Viardot-Garcia, Michelle Pauline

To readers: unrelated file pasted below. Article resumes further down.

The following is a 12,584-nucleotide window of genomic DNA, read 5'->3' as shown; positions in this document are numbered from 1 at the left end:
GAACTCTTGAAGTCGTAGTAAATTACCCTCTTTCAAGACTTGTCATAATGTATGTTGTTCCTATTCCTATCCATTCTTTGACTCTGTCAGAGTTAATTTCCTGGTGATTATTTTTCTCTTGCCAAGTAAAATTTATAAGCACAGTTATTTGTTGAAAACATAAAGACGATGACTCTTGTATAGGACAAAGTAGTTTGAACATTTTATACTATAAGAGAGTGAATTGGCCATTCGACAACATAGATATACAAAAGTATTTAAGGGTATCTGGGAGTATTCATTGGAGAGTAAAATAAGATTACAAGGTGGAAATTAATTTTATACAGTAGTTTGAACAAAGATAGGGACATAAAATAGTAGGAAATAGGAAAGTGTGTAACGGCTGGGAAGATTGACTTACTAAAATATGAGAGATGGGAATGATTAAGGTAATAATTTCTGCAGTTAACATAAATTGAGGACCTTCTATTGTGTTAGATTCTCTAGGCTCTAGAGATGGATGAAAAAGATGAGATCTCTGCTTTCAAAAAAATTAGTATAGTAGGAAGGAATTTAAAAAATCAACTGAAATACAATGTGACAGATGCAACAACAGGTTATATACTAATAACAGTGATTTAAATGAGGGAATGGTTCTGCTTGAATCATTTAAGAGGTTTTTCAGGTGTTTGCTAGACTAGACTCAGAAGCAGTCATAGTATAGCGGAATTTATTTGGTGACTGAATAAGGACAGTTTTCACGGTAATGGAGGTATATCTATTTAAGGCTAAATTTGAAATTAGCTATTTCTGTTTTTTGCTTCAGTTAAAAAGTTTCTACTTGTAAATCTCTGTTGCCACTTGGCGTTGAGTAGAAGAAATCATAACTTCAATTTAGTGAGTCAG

Born in Paris; the daughter of the famous singer and teacher, Maurice Garcia, sister of Madame Malibran and mother of Mme. Heritte-Viardot. At the age of three her father took the family on a trip to America, and her earliest remembrance of her father's voice was hearing him sing at the command of a band of bandits who robbed them in Mexico. While in Mexico, at the age of four, she received lessons on the piano from Marcos Vega, organist of the Mexico Cathedral. At the age of six she could speak fluently in French, Spanish, Italian and English, and later in German. At seven she was in Paris again and studying under Meysenberg and Liszt and harmony under Reicha. Both of her parents had instructed her, and when her father died she began studying voice with one of his favorite pupils, Adolph Nourrit, the tenor. Her first appearance in public was in 1837 at Brussels in a concert given by her brother-in-law, De Beriot it being his first appearance after the death of his wife, Mme. Malibran. Pauline's voice resembled her sister's in quality. The concert was a great success and she spent the next year touring Germany with De Beriot, also singing in Paris Her first London appearance was in 1839 at Her Majesty's Theatre, where she sang until the following autumn, when she went to Paris. There she sang in Rossini's operas and was enthusiastically received. In 1840 she married M. Viardot. He resigned the Opera management, and they spent years touring through Italy, Spain, Germany, Russia and England. She returned to Paris in 1849 to take the part of Fides in Meyerbeer's Prophete, for which part she had been specially chosen, and which she played more than two hundred times. In 1859 she achieved a triumph as Orphee at the Lyric Theatre, and two years later sang possibly her greatest girt in Alceste. Her roles include esdemona, Cenerentola, Rosina, Norma, Arsace, Camilla, Anina, Romes, Lucia, Maria di Rohan, Ninette, Leonora, Azucena, Donna Anna, Zerlina, Rahel, Iphigenie, Alice, Isabelle. Valentine, Fides, and Orphee. In 1862 Mme. Viardot retired from the Opera and went to live in Baden-Baden. She took up teaching, and also produced her operettas, Le Dernier Sorcier L'Ogre, and Trop de Femme. In 1871 she returned to Paris. For many years she was a professor of singing at the Paris Conservatory, and she devoted much time to composition. She has had many famous pupils, among them Artot, Maria Brandt, Orgeni and Antoinette Sterling. Schumann dedicated to her his Liederkreis, a collection of songs. Mme. Viardot has published several collections of songs, and vocal transcriptions of some of Chopin's mazurkas and waltzes. Other compositions are twelve romances for piano, twelve Russian melodies, six pieces for violin and piano, and a polonaise for four hands. Her singing exercises are much used by teachers.